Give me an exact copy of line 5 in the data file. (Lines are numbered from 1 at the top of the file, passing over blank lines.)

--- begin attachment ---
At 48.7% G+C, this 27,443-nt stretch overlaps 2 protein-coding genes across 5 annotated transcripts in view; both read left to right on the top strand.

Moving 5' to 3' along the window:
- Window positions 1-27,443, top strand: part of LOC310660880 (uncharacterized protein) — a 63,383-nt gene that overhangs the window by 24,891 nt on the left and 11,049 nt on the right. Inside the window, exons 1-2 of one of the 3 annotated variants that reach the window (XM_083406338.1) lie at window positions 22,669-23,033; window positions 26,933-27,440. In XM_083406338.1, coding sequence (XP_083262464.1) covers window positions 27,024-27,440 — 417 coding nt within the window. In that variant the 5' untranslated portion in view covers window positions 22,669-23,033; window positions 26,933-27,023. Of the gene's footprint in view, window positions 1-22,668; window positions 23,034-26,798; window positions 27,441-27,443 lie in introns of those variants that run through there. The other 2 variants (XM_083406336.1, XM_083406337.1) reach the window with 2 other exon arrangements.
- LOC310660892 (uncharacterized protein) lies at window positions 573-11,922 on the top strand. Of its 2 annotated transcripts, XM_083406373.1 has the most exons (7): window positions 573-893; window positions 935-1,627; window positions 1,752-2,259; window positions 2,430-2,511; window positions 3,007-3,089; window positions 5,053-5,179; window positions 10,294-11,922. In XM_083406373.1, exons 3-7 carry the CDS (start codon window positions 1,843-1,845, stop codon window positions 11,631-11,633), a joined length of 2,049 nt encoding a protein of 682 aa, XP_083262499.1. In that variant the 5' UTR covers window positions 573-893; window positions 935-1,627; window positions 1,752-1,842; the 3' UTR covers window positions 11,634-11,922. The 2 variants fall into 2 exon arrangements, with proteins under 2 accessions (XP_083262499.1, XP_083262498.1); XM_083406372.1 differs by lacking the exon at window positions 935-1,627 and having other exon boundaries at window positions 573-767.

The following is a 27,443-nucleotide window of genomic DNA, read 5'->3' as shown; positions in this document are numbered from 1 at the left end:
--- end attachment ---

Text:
The following is a 27,443-nucleotide window of genomic DNA, read 5'->3' as shown; positions in this document are numbered from 1 at the left end: